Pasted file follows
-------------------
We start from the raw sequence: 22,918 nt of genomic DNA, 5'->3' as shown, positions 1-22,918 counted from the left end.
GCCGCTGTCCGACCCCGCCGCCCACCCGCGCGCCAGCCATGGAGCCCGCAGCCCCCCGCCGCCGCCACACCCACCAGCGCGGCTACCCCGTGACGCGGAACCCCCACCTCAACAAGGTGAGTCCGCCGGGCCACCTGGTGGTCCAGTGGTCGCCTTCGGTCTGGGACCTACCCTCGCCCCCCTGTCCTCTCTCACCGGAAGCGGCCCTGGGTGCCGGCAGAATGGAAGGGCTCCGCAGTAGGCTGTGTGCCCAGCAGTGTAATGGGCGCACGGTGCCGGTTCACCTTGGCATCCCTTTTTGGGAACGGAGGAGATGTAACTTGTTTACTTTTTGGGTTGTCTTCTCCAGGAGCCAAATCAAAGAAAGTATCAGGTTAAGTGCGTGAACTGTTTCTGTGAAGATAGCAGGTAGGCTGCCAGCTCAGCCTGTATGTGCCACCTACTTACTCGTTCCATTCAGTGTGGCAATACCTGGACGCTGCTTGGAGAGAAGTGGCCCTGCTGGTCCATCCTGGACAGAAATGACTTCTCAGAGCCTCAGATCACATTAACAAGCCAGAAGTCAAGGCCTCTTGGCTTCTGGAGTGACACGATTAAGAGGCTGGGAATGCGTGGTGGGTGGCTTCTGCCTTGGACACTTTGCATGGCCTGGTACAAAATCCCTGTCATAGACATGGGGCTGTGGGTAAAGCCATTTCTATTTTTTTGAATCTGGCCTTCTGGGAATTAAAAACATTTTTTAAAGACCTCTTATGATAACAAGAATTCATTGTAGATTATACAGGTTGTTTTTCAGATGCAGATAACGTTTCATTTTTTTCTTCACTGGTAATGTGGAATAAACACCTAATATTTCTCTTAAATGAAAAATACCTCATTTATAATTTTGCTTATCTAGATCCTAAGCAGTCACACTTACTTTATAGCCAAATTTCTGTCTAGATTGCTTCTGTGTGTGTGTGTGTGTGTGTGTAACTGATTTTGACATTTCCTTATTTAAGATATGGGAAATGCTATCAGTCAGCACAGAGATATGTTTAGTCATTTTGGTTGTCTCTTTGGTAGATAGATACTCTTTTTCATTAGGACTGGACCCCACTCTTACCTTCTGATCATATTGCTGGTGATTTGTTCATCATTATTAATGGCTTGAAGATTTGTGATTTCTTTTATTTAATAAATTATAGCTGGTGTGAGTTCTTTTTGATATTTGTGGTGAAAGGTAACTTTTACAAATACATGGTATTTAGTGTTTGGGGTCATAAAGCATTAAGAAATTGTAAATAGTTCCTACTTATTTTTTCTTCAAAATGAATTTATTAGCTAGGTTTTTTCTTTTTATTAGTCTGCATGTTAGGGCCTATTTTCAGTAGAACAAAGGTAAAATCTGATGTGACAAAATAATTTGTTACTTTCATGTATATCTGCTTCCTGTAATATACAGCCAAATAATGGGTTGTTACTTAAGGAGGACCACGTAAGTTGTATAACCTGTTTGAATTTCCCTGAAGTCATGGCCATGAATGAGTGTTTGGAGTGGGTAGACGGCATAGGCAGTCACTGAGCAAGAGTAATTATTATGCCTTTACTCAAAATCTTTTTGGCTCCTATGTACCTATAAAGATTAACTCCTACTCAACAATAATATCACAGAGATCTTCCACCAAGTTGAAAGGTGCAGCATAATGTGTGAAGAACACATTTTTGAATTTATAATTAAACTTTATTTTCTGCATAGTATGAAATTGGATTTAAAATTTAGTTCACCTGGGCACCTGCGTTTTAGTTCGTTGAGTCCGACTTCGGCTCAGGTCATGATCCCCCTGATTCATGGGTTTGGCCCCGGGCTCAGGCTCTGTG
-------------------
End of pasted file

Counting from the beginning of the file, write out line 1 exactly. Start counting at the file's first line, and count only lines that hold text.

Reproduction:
We start from the raw sequence: 22,918 nt of genomic DNA, 5'->3' as shown, positions 1-22,918 counted from the left end.